Acton Institute Powerblog

What can I possibly (and practically) do to help fight human rights violations?

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‘Slums built on swamp land near a garbage dump in East Cipinang, Jakarta Indonesia.’ by Jonathan McIntosh CC BY 2.0

My head is swimming with thoughts, my heart filled with emotion, and my coffee is getting cold next to me. I opened my social media this morning and no matter where I go, all my feeds are bursting with news of violations of human rights and dignity taking place in all corners of the globe – far away and right next door. And the anger, and the shouting, and the blame so frequently drowns out the cries of the suffering.

Headlines and hashtags abound. Families are being torn apart: #familiesbelongtogether or it’s their fault for breaking laws. Racism and hatred divides: #blacklivesmatter or #bluelivesmatter. Government oppression, the murder of innocent civilians, and restriction of basic human rights and freedoms in Venezuela, Nicaragua, DRC, Egypt, North Korea, and sadly so many more countries.

All of these stories elicit strong reactions and emotions – sorrow, anger, blame, frustration, pity, gratitude for my own blessings, and guilt. What can I possibly do? I see the problems but what are the solutions? Is it #socialism – the cry of so many millennials? What can I possibly do?

Along with 1,100 others, I have been attending Acton University this week and have been inspired by so many of the speakers and attendees. María Corina Machado (@MariaCorinaYA), a leading figure in the Venezuelan fight for freedom, gave a plenary interview on Tuesday night via Skype (her passport having been confiscated). She passionately spoke about the legacy of Socialism – the starvation, poverty, and violence that has caused four million Venezuelans to flee their country. Paraphrasing one key point – the crisis in Venezuela (and many other Populist and Socialist countries) isn’t merely economic, it’s existential.

In his Wednesday morning lecture on “Theories of Race”, Ismael Hernandez spoke with eloquence and compassion about the importance of viewing every person through a personalist framework – each created as a unique individual with value and equal dignity. In opposition to this approach is a matrix that focuses on power, separation, and collective identity, guilt, and victimization with roots in Marxist ideology that fundamentally misunderstands the human person.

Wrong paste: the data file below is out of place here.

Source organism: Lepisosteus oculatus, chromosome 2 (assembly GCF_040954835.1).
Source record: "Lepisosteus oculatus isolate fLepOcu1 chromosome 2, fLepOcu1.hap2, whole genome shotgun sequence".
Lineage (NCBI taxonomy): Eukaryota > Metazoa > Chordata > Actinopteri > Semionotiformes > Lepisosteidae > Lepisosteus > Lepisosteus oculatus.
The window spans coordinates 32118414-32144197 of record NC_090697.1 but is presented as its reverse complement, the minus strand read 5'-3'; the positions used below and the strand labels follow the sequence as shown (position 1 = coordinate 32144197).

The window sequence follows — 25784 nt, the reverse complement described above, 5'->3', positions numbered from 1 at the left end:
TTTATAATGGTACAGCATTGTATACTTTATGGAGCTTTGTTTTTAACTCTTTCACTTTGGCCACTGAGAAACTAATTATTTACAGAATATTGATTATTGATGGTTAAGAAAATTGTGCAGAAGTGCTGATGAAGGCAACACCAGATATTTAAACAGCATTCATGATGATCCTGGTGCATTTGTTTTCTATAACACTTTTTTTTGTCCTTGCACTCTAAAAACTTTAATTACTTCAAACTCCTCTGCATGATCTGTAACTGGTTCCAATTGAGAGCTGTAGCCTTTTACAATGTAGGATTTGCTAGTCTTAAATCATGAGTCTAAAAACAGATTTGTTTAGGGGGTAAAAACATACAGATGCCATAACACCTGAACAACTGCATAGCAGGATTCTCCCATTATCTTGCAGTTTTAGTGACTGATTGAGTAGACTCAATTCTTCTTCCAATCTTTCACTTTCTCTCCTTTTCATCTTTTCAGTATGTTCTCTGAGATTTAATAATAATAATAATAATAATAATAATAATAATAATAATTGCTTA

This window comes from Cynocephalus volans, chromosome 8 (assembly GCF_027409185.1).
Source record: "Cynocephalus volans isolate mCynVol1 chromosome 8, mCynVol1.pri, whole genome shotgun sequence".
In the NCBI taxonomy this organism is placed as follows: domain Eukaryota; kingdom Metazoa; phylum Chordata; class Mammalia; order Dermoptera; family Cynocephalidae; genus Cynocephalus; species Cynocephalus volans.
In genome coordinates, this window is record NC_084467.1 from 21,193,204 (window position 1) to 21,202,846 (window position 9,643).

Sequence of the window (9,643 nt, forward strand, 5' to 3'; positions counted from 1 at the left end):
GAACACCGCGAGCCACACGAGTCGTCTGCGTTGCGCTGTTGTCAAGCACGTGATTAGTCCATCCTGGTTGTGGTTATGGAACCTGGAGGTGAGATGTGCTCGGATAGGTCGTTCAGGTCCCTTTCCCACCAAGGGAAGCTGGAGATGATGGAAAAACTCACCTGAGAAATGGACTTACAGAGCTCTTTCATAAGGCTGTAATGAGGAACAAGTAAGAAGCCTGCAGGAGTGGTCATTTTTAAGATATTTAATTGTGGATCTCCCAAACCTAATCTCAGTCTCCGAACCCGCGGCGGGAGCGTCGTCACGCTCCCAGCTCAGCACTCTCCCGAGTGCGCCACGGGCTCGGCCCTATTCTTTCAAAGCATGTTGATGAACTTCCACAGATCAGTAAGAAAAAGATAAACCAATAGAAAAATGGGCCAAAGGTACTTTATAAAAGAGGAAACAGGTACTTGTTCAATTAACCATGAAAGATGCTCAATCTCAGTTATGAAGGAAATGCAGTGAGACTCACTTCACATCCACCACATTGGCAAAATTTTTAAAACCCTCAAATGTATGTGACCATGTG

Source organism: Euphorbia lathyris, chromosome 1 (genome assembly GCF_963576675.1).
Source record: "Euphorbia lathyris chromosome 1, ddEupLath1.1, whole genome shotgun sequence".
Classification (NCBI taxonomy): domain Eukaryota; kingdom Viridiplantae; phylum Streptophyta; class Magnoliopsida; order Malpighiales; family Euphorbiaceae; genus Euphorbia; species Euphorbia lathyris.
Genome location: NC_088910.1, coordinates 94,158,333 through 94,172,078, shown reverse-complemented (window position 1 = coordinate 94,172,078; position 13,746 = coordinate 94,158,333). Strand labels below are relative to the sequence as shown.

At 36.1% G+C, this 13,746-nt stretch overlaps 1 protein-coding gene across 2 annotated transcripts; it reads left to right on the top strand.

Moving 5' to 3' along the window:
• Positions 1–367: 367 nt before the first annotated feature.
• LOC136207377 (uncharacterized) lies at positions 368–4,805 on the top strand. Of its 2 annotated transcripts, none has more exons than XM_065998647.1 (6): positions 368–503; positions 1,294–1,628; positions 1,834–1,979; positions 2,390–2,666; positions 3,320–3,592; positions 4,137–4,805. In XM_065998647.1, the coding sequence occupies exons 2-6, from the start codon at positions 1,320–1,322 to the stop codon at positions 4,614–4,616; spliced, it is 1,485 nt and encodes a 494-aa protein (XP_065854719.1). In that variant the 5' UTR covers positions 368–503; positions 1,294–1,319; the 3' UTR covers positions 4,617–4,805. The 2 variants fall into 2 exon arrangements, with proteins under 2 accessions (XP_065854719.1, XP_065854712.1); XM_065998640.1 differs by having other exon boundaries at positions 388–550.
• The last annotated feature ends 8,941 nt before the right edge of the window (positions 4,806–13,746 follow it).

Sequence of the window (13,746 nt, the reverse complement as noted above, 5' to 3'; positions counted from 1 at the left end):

Ideas have consequences – but what can I possibly do?

Three pieces of practical advice for anyone who encounters violence and tragedy:

  1. Be thoughtful and pray. Don’t immediately jump on the bandwagon and shout your ideas into the void. Take a breath and consider what is truly happening, what are the root causes of this situation? And, most importantly, pray for your brothers and sisters who are suffering – publicly and privately – next door and across the ocean.
  2. Educate yourself. If ideas have consequences, then immersing yourself in the right ideas can create a ripple effect that can extend from your words and actions. Acton, along with many other institutions, provide excellent resources that clearly and concisely explain the true nature of the human person and the foundations of a free society that promotes human flourishing. A few such examples are Foundations of a Free & Virtuous Society by Dylan Pahman, forward by Samuel Gregg; Not Tragically Colored by Ismael Hernandez, forward by Michael Novak; Poverty, Inc.
  3. Contribute your resources and gifts. As you are able, contribute your time, treasure, or talents to reliable support organizations that ensure their effectiveness, not merely their affective intentions. Have a heart and mind that serves the world’s suffering.

Everyone has an innate desire for the freedom to flourish; nobody seeks oppression. The problems are big, individually we are small, but together – with the right tools and ideas – there is something I can do.

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Charissa Reul

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